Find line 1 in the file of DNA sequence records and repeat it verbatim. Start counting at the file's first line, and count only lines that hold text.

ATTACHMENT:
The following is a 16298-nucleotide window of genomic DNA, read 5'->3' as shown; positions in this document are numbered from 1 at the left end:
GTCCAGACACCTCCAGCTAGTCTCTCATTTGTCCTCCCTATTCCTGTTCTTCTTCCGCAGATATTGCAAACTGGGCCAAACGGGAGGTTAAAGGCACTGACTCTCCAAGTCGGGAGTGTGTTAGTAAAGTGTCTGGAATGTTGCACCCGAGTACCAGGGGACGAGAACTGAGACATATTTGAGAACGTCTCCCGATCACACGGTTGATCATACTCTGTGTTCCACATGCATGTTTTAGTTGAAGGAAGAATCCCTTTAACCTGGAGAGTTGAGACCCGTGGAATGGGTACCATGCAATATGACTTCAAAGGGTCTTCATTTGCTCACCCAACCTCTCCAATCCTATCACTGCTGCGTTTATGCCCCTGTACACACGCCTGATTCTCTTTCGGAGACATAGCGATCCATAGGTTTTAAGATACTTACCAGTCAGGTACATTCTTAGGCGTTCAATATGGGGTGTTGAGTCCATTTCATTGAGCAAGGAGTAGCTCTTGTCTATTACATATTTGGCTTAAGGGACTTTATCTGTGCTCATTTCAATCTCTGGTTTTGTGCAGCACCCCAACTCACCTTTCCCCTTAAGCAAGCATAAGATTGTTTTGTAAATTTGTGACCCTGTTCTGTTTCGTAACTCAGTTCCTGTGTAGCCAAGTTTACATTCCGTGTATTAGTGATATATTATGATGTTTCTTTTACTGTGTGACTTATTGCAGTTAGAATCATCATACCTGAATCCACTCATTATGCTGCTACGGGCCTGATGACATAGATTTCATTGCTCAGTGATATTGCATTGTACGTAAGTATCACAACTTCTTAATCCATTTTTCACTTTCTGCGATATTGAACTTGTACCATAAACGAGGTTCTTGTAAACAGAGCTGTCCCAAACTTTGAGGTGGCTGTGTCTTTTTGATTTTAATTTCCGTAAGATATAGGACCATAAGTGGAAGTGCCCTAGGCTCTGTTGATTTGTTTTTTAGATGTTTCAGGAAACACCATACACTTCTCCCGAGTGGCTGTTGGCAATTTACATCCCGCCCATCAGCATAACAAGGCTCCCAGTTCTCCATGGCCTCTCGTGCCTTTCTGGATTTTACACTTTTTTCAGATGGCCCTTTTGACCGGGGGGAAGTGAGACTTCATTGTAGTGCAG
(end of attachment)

The following is a 16298-nucleotide window of genomic DNA, read 5'->3' as shown; positions in this document are numbered from 1 at the left end: